- November 18, 2016
- 0 Comments
It’s a typical workday. Up until now, your time has been spent on typical workday tasks. You’ve watched the news, read emails, consumed articles and scanned business reports.
Now it’s time to go listen to a presentation given by someone you don’t know. Your head is swimming with facts and figures as you take your seat.
The presenter takes the stage…
and he starts with a story.
Suddenly those facts and figures that have taken up your brain space get pushed aside. You’re drawn into the presenter’s story, and the world falls away for a little while.
The best presentations take the audience on an adventure.
“After studying hundreds of speeches, I’ve found that the most effective presenters use the same techniques as great storytellers: By reminding people of the status quo and then revealing the path to a better way, they set up a conflict that needs to be resolved.” — Nancy Duarte
Whether you’re giving an educational presentation or a sales presentation, involving the audience’s imagination with a story will result in a more engaged audience.
Stories Light Up Our Brains
Stories not only sustain more attention from the audience than a presentation of pure facts and figures, but they also stimulate multiple areas of the human brain.
When we listen to a story, every area of the brain we would use when experiencing that event for ourselves lights up. When the story involves food, our sensory cortex engages. When the story involves motion, our motor cortex lights up.
Our brains are quite literally wired for storytelling.
We Have a Maximum Cognitive Load
Our brains also have a maximum capacity. There is only so much we can retain and remember. We can only expend so much cognitive energy.
The scientific theory of cognitive load explains this. There are limitations to cognitive activities such as memory, learning and analysis.
In other words – if your audience is already near the maximum cognitive load when they are listening to your presentation, they won’t be able to retain an hour’s worth of information.
Storytelling bypasses this limitation. It engages the sensory parts of the brain.
Visual Support for More Vivid Presentations
Telling a story during your presentation is a powerful thing. For maximum impact, however, your stories must be supported by your visual aids.
Let your audience use their imagination as you’re telling your story. Instead of using slides with bullet points and complicated diagrams, use pictures, images and illustrations.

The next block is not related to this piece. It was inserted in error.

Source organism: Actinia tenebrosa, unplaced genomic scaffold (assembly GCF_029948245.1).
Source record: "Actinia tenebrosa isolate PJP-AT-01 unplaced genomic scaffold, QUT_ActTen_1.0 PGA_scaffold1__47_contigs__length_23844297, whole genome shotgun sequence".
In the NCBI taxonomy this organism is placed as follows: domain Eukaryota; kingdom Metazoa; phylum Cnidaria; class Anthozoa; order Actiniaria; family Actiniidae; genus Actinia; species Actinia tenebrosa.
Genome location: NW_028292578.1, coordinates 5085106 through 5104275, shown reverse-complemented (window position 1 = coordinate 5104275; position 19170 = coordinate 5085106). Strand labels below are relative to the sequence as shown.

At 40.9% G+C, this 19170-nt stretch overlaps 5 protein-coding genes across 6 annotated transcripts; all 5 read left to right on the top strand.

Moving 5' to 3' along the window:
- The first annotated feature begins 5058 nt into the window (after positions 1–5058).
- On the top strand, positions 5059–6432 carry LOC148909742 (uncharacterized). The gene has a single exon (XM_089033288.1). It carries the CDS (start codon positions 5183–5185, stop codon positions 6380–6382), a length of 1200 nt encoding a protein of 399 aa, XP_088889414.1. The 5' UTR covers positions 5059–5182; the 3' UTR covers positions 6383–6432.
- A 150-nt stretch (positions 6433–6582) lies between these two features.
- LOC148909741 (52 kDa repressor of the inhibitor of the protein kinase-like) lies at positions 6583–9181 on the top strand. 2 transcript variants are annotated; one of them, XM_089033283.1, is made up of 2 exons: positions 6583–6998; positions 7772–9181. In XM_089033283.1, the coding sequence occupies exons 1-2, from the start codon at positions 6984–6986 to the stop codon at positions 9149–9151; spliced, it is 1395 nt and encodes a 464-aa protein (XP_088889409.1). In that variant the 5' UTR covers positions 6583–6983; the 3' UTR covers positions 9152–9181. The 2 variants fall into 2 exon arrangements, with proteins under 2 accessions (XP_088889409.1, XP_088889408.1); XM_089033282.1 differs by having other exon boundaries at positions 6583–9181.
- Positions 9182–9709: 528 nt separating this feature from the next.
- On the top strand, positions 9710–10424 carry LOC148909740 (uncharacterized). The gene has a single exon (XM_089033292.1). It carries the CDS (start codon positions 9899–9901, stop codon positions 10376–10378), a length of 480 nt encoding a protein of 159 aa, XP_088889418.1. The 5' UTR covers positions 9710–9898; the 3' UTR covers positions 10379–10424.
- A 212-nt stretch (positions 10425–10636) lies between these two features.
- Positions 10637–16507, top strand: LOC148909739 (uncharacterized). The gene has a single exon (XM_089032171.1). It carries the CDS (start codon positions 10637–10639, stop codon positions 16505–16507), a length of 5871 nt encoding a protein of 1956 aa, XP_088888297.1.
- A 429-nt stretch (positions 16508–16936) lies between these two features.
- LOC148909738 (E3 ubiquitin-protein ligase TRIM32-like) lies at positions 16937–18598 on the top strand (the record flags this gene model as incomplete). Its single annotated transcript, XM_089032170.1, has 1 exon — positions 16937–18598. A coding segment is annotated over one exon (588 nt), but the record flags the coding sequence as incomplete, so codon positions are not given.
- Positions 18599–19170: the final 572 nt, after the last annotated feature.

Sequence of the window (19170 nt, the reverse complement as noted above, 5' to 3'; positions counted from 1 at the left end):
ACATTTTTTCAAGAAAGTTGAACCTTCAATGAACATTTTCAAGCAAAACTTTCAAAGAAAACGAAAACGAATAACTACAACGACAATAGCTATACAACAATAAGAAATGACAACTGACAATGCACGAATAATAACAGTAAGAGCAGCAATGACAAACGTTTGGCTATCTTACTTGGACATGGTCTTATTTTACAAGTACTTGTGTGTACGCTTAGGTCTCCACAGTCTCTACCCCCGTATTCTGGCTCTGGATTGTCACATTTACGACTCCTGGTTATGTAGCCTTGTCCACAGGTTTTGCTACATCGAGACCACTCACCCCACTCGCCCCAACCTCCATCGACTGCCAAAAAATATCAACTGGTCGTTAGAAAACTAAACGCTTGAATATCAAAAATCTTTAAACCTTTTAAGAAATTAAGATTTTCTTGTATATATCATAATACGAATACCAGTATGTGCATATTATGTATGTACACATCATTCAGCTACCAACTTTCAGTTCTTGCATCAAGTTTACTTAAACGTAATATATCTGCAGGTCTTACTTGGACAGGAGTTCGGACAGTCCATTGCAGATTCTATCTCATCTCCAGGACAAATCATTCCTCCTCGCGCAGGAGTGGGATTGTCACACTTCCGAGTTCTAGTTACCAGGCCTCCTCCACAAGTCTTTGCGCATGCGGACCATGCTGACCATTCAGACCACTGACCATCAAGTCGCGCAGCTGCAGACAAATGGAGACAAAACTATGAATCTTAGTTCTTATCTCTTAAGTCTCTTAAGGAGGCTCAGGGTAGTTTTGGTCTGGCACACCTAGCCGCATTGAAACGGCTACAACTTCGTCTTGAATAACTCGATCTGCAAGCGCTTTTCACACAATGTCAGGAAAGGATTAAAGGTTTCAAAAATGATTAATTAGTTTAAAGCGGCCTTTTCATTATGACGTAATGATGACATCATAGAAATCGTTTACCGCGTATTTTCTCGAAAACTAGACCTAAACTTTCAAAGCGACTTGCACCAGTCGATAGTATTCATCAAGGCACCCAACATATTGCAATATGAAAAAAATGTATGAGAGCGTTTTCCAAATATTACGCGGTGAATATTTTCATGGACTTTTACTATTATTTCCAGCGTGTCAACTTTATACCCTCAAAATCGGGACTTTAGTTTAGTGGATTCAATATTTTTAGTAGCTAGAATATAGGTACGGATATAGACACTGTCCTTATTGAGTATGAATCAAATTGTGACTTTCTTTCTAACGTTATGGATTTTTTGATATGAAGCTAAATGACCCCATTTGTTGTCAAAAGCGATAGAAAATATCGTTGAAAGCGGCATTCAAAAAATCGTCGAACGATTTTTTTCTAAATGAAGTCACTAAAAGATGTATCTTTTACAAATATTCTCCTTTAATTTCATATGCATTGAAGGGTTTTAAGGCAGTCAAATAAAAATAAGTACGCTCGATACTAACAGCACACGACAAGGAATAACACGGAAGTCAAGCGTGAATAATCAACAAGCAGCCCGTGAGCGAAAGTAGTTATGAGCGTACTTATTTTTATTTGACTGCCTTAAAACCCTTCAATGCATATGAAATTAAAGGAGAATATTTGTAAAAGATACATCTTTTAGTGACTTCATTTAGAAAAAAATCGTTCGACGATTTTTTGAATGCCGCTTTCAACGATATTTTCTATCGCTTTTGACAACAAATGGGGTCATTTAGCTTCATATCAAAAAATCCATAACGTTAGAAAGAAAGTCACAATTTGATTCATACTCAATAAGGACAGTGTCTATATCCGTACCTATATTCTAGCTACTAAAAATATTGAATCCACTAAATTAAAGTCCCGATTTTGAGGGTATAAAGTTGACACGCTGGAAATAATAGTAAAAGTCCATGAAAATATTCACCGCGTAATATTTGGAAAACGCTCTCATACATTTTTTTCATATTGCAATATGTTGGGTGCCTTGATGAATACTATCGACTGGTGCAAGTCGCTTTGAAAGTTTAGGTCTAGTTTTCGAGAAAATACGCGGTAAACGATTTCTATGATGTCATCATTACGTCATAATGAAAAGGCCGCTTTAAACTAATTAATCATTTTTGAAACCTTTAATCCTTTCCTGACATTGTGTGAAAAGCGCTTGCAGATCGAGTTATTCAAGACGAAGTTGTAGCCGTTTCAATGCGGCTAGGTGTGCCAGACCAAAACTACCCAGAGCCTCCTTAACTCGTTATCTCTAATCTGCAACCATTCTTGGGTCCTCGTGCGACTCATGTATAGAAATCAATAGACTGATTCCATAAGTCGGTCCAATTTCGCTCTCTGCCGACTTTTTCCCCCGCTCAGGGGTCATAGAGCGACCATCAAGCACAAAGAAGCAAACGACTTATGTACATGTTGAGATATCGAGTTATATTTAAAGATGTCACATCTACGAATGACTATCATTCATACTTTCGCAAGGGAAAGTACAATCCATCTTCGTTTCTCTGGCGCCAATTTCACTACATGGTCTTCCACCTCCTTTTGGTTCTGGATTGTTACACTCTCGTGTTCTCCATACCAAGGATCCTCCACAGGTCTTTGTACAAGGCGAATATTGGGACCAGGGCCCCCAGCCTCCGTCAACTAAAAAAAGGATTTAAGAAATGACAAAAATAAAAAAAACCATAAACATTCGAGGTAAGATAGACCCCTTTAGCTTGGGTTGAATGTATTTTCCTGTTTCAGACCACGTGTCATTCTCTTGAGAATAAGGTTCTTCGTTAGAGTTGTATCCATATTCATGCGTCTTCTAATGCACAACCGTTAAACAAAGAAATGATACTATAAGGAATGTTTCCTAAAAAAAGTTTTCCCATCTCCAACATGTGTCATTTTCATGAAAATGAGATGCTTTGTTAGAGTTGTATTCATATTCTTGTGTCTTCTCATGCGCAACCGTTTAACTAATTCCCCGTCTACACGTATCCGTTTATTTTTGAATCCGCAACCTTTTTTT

Live storytelling makes a bigger impact with images and imagination … not text.
When early humans sat around campfires and shared stories, the audience created pictures in their minds. Later they created pictures on walls, too, to illustrate the stories they told.
When we invented written language and books, we began to put stories into a more visual format.
As children, we made the transition from hearing and imagining stories to seeing the words and connecting sounds with the shapes of the letters as we learned to read.
As adults today, the strongest, highest-impact form of storytelling is still programmed to work in the most primitive part of our brain first, before it reaches the analytical part of our consciousness. We hear it, imagine it, feel it — and if it captures us — respond to it with our emotions.
This is why our rich imaginations respond to seeing and hearing stories come to life in theatre and film.
When text mixes with storytelling during a presentation, a disconnect occurs. We hear the words and instinctively trying to imagine the story being told — while simultaneously trying to read words on a slide. It’s confusing for our brains to do this all at once.
Think about it. Actors in a play don’t hold up posters with words on them to get their point across. Movies only use text to quickly establish dates or locations.
Use Storytelling in Live Presentations for Better Results
To get the audience engaged and help them remember your message, tell a story.
While you’re presenting, let the imaginations of your audience members paint that vivid story in their minds.
If you want or need to visually support that process, use illustrations and images.
Imagination will create a much more impactful story than slides with bullet points and diagrams.